Western Kentucky University is phasing out its associate of science in nursing program and increasing the number of students in the Bachelor of Science in nursing program.
"We'll phase out the two-year program over the next three years," said Neale Chumbler, dean of the College of Health and Human Services, which contains the School of Nursing. "There will be community colleges that have ASN programs."
The field of nursing is moving more toward bachelor's degrees, Chumbler said.
"A lot of hospitals and facilities are expecting a bachelor's degree of nursing. They're in high demand," he said. "It correlates with better quality of health care in hospital communities."
Southcentral Kentucky Community and Technical College said the college is prepared for an increased need for associate degrees.
"With their closure we're going to seek to expand our programs here so to be able to capture the population here because it's still in demand," said SKYCTC Provost Maggie Shelton. "We heard it was happening and thought how to immediately step in."
Students can start at SKYCTC and go a year and a summer to get a BSN at WKU, Shelton said.
"We have a wonderful partnership with Western," she said. "The students in 10 counties here are lucky to have a good partnership."
Nurse placement at SKYCTC is "excellent," Shelton said.
"They start recruiting them before they finish. Our passing rates are about 100 percent on the licensure," she said. "We have exceptional students. We're very blessed."
There's a shortage of nurses, and the ones who are coming need to have a bachelor's degree, Chumbler said.
"What we're trying to do here is increase the numbers who have a bachelor's degree," he said. "We can only have 80 in the bachelor's program each semester, but we're trying to increase those numbers to meet market demand. We're increasing enrollment by accepting up to 60 additional qualified students per semester."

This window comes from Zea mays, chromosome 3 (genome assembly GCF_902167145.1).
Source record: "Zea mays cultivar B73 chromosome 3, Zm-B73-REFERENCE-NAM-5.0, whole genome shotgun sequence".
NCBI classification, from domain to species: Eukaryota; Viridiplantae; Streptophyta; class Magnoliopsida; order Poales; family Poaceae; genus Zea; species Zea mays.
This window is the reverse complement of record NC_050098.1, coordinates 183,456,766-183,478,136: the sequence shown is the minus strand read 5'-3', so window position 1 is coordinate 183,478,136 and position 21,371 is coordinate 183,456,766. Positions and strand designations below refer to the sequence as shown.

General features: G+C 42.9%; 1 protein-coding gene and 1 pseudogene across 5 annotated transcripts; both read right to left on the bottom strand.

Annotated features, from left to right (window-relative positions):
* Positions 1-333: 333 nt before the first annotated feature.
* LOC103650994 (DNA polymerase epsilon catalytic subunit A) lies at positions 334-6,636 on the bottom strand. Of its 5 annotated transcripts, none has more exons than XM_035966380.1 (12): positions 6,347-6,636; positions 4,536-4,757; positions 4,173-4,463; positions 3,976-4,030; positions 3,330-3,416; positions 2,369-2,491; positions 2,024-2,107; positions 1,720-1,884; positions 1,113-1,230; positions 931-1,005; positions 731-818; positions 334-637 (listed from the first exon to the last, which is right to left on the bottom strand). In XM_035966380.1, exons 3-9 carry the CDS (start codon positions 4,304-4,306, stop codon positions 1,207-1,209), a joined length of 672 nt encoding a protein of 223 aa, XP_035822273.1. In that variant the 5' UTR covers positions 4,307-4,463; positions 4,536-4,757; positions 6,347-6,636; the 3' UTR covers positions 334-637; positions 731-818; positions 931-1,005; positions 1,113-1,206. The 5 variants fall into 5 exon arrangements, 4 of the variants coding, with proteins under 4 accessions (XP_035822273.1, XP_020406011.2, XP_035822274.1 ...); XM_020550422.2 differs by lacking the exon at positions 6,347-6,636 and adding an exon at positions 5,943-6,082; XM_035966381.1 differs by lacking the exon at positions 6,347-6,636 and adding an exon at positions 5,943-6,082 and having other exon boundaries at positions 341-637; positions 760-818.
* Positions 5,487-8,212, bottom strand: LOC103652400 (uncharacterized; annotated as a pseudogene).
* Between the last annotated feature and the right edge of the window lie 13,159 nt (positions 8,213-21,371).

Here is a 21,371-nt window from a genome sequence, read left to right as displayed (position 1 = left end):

There are 496 students currently enrolled in the pre-BSN program, Chumbler said.
"We have people trying to get into the bachelor's degree program," he said. "They are not necessarily in the ASN program."
Getting into the nursing program isn't easy, Chumbler said.
"We look at multiple factors," he said. "It's very competitive to get in the bachelor's degree program."
According to a news release, the last class of traditional ASN students will be admitted into the program in January 2017. These students will progress through the program and complete their degrees in May 2019. Students still seeking entry into the WKU ASN program after the last admission cycle can transition to either the WKU BSN program or seek entry into one of the remaining ASN programs in Kentucky. The WKU LPN to ASN online program, a novel program that is funded by the WKU Division of Learning and Outreach, will remain open while the College of Health and Human Services assesses the enrollment potential of this online program.